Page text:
May 31, 2024

JSI Scholar: Jenuel Camacho

  • Pronouns: He/Him
  • Hometown: San Juan, Puerto Rico
  • College/University: University of Puerto Rico
  • Major: Political Science
  • Track: Residential

Tell us about your story

I was born on May 24, 2002, in San Juan, Puerto Rico, during my 12 years where I became part of a very tight-knit community. However, growing up in Puerto Rico during a time where our government was on the brink of a recession, everywhere I looked I saw news outlets warning Puerto Ricans of our economic crisis, which was simply on the verge of collapsing, an issue that we are still battling with today. Given the current state of the island, the economic hardship made my family move to different places where we had to learn how to cope with different scenarios. Therefore, when I think about public policy and policy making, I realize that I can play an important role in how we can fix issues, that are involved with the well-being of all Puerto Ricans, but also the impact that policy decisions had on common people which they need to take into consideration the people who are most affected by those decisions. Being in public service will give me the opportunity to impact my community by changing the way we make policy in Puerto Rico, but also a way of being grateful to my family and community who have contributed to my personal development.

What path did you take when you first started college?

I started college in the political science program. At first, my only goal was to enter law school once I finished my bachelors degree. However, when I took my first courses in political science and economics, I realized that this topic was more complex and interesting than I anticipated, which fueled my interest in public policy and policy-making. Later, in the 2020 elections, I started working with various Puerto Rican candidates where I had the opportunity to have a closer look at how, exactly, politics and decision-making affects our communities. During this period, I decided that political science, government and policy-making was my main interest.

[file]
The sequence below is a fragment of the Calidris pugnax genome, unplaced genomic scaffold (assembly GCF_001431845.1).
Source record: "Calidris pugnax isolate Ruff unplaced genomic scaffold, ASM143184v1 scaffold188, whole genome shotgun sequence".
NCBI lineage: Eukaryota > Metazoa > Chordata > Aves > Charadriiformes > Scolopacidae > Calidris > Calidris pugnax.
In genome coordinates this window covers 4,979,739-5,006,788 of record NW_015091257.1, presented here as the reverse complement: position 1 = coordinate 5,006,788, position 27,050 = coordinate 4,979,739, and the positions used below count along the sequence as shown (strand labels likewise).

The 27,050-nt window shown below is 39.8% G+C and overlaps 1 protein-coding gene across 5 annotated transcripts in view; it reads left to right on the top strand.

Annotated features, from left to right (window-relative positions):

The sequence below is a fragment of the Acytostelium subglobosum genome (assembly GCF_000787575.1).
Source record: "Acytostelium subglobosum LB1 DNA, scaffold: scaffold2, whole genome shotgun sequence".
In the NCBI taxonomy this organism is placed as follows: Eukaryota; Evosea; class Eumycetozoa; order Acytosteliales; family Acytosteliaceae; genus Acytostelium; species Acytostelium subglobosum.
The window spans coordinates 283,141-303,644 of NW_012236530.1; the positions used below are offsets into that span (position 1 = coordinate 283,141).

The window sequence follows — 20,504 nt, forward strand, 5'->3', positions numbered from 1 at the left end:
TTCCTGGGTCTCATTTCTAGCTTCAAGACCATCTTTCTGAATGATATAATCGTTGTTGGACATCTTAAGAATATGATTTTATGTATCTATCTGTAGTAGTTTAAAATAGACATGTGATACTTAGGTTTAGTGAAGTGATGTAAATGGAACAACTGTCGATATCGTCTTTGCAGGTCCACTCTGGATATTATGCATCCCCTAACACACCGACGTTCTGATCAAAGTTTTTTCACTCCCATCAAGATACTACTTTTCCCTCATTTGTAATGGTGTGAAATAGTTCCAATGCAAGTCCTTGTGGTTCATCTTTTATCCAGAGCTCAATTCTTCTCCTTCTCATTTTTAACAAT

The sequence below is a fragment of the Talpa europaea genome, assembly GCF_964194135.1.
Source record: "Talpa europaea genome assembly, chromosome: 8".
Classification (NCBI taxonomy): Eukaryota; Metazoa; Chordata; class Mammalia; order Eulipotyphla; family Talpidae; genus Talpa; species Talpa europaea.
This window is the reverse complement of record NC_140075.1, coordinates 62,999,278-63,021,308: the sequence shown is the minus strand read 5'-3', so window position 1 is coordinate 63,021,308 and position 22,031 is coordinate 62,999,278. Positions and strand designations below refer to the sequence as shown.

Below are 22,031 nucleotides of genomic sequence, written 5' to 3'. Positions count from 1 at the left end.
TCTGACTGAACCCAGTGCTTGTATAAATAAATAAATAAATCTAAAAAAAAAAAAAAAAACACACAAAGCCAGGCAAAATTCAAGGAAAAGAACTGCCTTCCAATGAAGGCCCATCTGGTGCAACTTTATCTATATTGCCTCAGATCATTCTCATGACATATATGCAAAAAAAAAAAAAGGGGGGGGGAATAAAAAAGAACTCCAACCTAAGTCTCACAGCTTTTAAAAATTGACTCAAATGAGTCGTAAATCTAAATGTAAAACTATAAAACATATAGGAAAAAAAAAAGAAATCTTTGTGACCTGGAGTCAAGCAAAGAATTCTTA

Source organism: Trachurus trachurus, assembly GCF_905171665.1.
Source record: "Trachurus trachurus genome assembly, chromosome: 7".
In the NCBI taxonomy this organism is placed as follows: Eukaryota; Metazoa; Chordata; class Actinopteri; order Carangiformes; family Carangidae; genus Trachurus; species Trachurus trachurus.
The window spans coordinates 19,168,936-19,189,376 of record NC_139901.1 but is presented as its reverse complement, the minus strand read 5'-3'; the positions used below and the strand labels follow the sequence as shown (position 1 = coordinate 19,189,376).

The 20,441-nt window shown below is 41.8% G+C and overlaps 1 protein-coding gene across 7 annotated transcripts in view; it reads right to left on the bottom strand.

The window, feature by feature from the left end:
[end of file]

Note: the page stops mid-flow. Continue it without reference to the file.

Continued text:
What made you consider a career in public policy/public service/international affairs?

During the 2020 elections, I had the opportunity to work in political campaigns for Puerto Rican candidates across the island. This  gave me a closer look at how, exactly, politics and decision-making affected the island. Whether that’d be Covid-19 restrictions, or what our government’s plan was to tackle new adversities. It was through volunteer work and community outreach that I realized public service and public policy was where I felt I could contribute the most to my Island and community.

Who inspires you to think about public service?

My community and family have been very important in my development as a human being. They inspire me to think about public service because they served me first through a good quality education and enhancing my tools to be successful in my college path.

What are you most excited about the JSI program at UW?

I am very excited to meet new people who have different cultures. But also, explore Seattle in the summer and learn how government formulates public policy in other parts of the world.